Advent is the season where Christians prepare to remember Christ’s birth. In a webinar the Adult Ed committee viewed this fall, Austin Seminary theologian Cynthia Rigby talked about the challenge of being surprised by a season we’ve walked through many times. According to Rigby, “we all remember the feelings we had as little kids of Christmas morning … but getting the Christmas magic feeling can get harder as we get older and as we have more responsibilities … if there is never a moment when we stand in awe before the manger … then there’s a problem.” How can we keep Christmas from being the “same old / same old?”

In December 1968 NASA launched the Apollo 8 mission which sent a manned flight for the first time into lunar orbit. On Christmas eve 1968, Frank Borman, Jim Lovell and William Anders orbited the moon. One objective of their mission was to photograph the lunar surface in preparation for Apollo 11’s planned lunar landing. In their lunar orbit, William Anders trained his camera on the surface of the moon. Could the navigational charts, created from Lunar Orbiter photos, be used to find one’s location on the lunar surface? Were the prime landing spots for future Apollo missions acceptable? Or were there any unidentified obstacles that might cause problems? And could an astronaut see those obstacles and pilot his way through them? The mission’s “to-do” list was long. However their attention was soon captured by another sight:


Anders: Oh my God! Look at that picture over there! There’s the               Earth coming up. Wow, is that pretty.

Borman: Hey, don’t take that, it’s not scheduled. (joking)

Anders: (laughs) You got a color film, Jim? Hand me that roll of color quick, would you…

Lovell: Oh man, that’s great!


The result was the iconic photograph “Earth Rise,” which showed the earth rising over the horizon of the moon.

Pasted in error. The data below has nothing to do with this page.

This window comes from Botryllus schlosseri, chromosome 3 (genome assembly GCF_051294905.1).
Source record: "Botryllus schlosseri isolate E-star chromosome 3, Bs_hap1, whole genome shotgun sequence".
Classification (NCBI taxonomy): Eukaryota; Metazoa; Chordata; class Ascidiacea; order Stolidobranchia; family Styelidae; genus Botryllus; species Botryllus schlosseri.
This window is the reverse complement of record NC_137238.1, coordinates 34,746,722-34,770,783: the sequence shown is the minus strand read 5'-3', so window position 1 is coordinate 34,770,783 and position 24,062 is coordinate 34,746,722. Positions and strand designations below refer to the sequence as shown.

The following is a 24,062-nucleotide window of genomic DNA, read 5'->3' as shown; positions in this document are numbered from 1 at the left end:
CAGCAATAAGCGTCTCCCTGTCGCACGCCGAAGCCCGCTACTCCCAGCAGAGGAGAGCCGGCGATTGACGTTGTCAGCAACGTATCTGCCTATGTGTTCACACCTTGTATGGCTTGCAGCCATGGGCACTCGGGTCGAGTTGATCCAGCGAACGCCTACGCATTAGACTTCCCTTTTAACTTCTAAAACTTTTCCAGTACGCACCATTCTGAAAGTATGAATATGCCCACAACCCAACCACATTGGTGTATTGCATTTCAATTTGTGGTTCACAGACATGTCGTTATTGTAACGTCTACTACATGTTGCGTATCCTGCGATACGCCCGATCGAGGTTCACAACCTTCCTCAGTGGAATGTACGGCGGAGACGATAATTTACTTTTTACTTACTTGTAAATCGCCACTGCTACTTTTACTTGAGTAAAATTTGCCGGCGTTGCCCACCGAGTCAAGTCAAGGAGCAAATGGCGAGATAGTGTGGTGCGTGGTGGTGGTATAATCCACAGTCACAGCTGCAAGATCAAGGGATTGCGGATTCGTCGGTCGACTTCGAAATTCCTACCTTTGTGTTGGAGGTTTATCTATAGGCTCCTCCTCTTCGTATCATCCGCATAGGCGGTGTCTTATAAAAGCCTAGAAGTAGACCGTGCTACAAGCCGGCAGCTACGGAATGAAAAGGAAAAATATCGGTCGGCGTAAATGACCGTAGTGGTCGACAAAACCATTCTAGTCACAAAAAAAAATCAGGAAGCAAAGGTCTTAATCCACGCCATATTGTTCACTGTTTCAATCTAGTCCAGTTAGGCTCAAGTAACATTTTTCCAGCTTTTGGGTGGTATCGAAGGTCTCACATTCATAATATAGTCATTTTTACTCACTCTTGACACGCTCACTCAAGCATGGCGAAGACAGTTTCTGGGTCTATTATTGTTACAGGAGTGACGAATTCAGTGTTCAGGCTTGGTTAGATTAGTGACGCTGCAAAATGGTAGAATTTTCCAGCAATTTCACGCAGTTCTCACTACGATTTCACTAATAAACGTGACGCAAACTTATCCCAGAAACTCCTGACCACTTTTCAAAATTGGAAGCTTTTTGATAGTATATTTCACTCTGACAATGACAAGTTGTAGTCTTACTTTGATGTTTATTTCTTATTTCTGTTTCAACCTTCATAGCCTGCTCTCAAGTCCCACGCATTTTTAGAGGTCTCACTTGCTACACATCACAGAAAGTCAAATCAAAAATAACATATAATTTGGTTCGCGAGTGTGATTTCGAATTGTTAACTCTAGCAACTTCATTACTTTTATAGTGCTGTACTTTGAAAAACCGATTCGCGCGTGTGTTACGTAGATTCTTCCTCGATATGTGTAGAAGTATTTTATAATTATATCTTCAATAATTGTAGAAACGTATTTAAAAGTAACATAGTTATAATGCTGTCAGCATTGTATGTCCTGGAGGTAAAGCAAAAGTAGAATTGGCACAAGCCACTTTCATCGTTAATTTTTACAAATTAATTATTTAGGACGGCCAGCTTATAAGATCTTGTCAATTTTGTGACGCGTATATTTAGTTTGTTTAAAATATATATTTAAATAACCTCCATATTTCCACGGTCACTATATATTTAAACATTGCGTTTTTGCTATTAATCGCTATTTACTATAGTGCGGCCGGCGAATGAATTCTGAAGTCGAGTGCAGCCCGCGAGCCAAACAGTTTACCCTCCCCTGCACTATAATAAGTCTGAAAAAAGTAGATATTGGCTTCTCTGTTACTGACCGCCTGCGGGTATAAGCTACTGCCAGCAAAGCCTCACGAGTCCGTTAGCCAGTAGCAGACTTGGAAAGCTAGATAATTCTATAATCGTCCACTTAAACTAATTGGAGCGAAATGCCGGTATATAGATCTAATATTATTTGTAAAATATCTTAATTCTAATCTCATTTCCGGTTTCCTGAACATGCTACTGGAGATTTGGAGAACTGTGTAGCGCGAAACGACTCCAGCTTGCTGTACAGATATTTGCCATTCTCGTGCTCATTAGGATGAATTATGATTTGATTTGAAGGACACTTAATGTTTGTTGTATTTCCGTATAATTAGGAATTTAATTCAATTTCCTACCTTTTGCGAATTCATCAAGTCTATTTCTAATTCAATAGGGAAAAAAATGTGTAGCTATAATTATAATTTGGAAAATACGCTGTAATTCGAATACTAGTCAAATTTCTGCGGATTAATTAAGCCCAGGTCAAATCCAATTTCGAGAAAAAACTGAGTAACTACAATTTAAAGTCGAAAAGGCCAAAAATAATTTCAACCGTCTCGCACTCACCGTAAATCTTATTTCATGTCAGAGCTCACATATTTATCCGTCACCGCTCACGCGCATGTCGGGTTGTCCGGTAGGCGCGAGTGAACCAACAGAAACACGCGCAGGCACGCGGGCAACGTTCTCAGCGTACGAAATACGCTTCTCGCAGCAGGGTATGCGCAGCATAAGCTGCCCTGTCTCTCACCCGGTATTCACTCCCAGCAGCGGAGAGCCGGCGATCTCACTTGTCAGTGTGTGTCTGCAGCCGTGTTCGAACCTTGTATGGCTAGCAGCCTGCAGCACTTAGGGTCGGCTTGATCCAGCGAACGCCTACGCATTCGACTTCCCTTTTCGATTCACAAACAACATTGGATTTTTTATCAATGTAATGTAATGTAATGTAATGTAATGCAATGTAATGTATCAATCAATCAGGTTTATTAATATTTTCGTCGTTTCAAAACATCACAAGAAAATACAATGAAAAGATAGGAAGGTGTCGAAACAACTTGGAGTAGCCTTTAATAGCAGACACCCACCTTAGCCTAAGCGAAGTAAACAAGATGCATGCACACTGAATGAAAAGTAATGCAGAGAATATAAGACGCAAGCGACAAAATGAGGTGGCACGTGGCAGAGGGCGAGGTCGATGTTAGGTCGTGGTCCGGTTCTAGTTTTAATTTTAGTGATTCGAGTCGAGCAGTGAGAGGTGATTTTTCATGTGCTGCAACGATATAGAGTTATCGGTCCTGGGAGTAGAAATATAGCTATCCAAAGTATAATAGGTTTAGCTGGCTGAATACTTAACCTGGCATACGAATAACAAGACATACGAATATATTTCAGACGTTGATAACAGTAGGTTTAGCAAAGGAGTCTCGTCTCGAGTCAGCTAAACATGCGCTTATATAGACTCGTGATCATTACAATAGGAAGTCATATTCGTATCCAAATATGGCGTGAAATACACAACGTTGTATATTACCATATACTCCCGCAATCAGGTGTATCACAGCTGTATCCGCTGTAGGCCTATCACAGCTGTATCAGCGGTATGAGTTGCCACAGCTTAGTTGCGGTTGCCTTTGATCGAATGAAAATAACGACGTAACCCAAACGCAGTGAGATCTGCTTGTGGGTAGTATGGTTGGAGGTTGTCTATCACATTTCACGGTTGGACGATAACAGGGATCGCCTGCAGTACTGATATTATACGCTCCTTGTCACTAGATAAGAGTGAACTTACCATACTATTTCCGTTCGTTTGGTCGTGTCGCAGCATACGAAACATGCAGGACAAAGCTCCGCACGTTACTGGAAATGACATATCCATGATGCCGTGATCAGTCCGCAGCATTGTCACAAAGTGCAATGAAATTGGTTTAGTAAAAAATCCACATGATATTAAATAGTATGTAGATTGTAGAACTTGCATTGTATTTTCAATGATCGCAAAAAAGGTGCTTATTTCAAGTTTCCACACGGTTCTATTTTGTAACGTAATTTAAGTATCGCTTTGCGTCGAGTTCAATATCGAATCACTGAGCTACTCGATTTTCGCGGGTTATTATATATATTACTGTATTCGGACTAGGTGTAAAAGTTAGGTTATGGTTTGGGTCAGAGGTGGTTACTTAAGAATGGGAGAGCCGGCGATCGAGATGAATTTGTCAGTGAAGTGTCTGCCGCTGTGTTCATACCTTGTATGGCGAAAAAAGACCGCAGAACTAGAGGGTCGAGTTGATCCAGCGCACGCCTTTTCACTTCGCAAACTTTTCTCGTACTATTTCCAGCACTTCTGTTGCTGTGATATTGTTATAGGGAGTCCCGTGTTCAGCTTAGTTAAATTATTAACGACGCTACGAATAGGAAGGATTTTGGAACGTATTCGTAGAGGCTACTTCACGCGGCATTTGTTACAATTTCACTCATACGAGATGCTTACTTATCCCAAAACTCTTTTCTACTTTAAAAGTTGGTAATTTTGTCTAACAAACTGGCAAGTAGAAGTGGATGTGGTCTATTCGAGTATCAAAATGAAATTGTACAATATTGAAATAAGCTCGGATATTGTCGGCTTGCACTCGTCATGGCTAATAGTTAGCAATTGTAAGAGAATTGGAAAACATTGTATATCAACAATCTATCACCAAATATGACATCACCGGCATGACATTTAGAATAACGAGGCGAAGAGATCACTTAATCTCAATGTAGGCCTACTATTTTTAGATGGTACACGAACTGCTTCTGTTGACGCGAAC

Earth from Moon

On the first three orbits around the moon, the astronauts’ focus had been on the lunar surface. It was not until after the fourth orbit that the astronauts noticed the “Earth Rise.” The spacecraft was normally pointed towards the moon’s surface so it could be photographed. On the 4th orbit, Borman rolled the spacecraft so that Lovell could do a navigational sighting. It was this roll which gave the astronauts a different perspective, and which showed them the “Earth Rise.” In 2013, on the 45’th anniversary of the Apollo 8 mission, NASA released a video recreation of what the astronauts saw (available on the web at this link):

As the video makes clear, it was Borman’s rotation of the spacecraft which created the view on the 4th orbit which had not been seen on the previous three.

Christmas has been something we’ve been through before. Presents, special meals, church services and seasonal carols are familiar and comforting to us. Sometimes our focus on our to-do list occupies all our efforts. However, if like the Apollo 8 astronauts, we re-orient ourselves this season, we create the opportunity for surprises and for deeper insights into the meaning of God becoming incarnate on the earth.

Frank Borman had been scheduled to be a reader at Christmas eve services at his local parish, St. Christopher’s Episcopal Church in League City, Texas. When the date of the Apollo 8 mission changed, Borman was unable to attend Christmas eve services in person. From lunar orbit, Borman recorded his prayer, which was played at St. Christopher’s that Christmas eve:


“Give us, o God, the vision which can see thy love in the world,

in spite of human failure.

Give us the faith to trust thy goodness in spite of

our ignorance and weakness.

Give us the knowledge that we may continue to pray with understanding hearts,

and show us what each one of us can do

to set forth the coming of the day of universal peace.



Are we prepared to be surprised by God this Advent season? Will we stand in awe before the manger?

John McMillan, Author